CFL commissioner: If you don’t take care of Tiger-Cats, we’re not getting you a new one

Hey, looky thar, I missed another sports league commissioner ultimatum last week:

CFL commissioner Mark Cohon is warning that if the Tiger-Cats leave the city over the location of the proposed Pan Am stadium, “it will be the end of the CFL in Hamilton.”

Cohon’s dire statement is included in a three-page letter he sent to city councillors late yesterday in which he urges them to reject placing the stadium at the west harbour and to back the Tiger-Cats’ desire to have the stadium built on the east Mountain. …

“I understand that there are those who assume that, if the Tiger-Cats under Bob Young’s ownership were to leave the city of Hamilton for any reason, our league would be certain to grant the city another franchise by way of expansion,” Cohon writes.

“I do not support that type of thinking nor would our board. In fact, I am deeply concerned that should this issue force the Tiger-Cats to leave the city, it will be the end of the CFL in Hamilton.”

What’s going on here, for those of you who don’t follow Canadian football (or as they call it in Canada, “football”), is that the city of Hamilton has agreed to build a new stadium for the Tiger-Cats, but wants to do so at a downtown site. The Tiger-Cats owners prefer a site in the suburbs, where there’s more room for parking and, crucially, other development to go alongside the stadium.

All this would just amount to your usual team-vs.-city standoff, except that there’s an August 12 deadline to decide on a site for the stadium, or else risk losing Hamilton’s share of the 2015 Pan Am Games — which comes with $60 million in federal and provincial funding (or as they call it in Canada, “$60 million”). Hence the threats from Cohon, who’s trying to scare the Hamilton city council into agreeing to the team’s preferred site by brandishing the threat of a move, possibly to the new stadium in Ottawa. (Which got preliminary approval back in June. Did I forget to mention that at the time? My bad.)

Most observers seem to assume that the whole plan will crash and burn as the standoff continues, but you never know with these things. We’ll know more after August 12 — or not, given that the Pan Am Games have already extended their deadline once already.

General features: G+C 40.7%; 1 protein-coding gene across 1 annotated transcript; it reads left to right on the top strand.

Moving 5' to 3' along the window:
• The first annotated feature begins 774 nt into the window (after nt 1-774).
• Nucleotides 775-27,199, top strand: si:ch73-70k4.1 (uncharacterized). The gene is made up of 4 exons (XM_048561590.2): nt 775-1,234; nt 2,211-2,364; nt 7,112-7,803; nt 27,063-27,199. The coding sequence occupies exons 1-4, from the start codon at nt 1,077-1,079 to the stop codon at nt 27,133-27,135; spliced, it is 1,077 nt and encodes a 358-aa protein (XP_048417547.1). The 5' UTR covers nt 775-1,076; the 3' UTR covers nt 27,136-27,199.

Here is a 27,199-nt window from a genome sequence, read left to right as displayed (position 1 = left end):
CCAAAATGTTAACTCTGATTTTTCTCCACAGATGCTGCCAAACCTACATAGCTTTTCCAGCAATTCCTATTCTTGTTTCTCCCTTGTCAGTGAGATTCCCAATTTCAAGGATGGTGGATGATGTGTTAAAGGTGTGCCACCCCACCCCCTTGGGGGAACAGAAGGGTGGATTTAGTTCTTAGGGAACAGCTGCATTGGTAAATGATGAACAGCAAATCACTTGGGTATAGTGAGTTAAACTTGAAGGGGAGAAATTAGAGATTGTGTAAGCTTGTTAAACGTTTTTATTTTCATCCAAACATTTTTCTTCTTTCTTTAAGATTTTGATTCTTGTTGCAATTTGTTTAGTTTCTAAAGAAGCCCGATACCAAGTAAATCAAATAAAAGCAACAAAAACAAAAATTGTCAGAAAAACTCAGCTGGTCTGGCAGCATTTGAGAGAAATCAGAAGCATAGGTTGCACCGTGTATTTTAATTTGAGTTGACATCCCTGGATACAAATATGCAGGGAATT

3 comments on “CFL commissioner: If you don’t take care of Tiger-Cats, we’re not getting you a new one

  1. Neil;

    I particularly like Cohon’s conditional preemptive strike.

    “IF any of you believe that IF the Tiger Cats leave that we might give you a replacement team… well, we might not”

    Wow. Makes the Madoff investment scheme seem simple by comparison.

    The truth is, there really isn’t anywhere viable to move this team (Ottawa would not make much sense, since the developers building the stadium there already have a conditional franchise… and they don’t want another partner, even if it is the uber-wealthy Bob Young).

    This is the great thing about football in Canada, there are so few venues suited even to the existing teams, and pretty much no-one is interested in building a stadium on spec…

    As to the West Harbour site, well, I’ve been there. And Young is right. Putting a 25-30k stadium in that location would create traffic nightmares. And to be fair to him, he is putting in a significant amount of his own money to get the stadium built, so in my view he should have some say in where it goes.

  2. Thank-you for covering this Neil. As a resident of Hamilton I appreciate you taking an interest.

    A lot of people are pulling together to force the city to make the right decision (i.e., the right one for the city not the Tiger-Cats). For those interested in learning more about this issue a lot can be learned here:

    http://www.raisethehammer.org/

  3. Let’s see London, Ontario, maybe Windsor, Moncton, Halifax or Quebec City. Those places either need to build a new stadium, renovate an existing stadium to CFL standards or expand the seating capacity at an existing stadium to 25,000 seats.